Polymorphic light eruption
Polymorphic light eruption (PLE) is the most common of the so-called idiopathic photodermatoses, affecting 15% of healthy people in the UK, with a female to male prevalence ratio of around 2–3:1. It is typically characterised by the intermittent occurrence of transient, non-scarring, pruritic papules and vesicles, which develop hours, or sometimes days, after sun exposure and resolve over a period of between several days and a week or so. Most cases are mild, responding to caution during sun exposure, and such patients rarely present to dermatologists. However, those with moderate-to-severe disease may experience considerable discomfort and restriction of their lifestyles. This article examines the available treatment options for PLE.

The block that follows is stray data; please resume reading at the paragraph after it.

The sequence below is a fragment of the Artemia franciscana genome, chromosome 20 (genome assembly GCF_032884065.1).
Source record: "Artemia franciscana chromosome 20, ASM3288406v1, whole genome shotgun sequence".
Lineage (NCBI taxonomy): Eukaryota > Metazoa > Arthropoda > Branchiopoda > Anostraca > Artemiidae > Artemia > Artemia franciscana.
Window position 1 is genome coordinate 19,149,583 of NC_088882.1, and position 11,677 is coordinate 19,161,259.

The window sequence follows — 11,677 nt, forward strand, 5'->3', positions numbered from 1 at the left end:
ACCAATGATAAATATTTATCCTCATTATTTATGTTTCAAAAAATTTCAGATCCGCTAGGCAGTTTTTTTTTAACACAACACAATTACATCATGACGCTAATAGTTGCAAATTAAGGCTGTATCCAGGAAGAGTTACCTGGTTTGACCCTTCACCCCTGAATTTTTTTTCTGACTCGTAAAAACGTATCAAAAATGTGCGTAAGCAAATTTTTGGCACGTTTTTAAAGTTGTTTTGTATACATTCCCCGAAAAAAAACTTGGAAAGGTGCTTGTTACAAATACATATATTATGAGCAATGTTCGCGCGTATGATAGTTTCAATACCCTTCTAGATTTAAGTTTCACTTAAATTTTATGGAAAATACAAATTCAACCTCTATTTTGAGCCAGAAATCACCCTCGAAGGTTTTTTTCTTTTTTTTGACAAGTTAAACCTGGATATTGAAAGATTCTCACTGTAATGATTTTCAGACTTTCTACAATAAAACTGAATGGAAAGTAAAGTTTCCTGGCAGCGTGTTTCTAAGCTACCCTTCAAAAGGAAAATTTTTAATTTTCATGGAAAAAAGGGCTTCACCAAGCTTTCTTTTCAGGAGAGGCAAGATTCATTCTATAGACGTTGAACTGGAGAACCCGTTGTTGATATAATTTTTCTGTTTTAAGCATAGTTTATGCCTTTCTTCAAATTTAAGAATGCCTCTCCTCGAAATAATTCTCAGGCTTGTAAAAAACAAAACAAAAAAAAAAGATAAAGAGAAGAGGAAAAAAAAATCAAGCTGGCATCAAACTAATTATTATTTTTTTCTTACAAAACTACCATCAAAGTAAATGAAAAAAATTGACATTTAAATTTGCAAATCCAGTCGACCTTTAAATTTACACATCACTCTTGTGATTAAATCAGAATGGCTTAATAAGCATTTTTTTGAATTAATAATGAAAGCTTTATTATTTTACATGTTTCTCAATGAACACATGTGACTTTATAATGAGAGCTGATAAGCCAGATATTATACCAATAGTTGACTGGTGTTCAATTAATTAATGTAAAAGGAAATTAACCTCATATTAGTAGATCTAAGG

Dermatology in practice 2003; 11(3): 20–21
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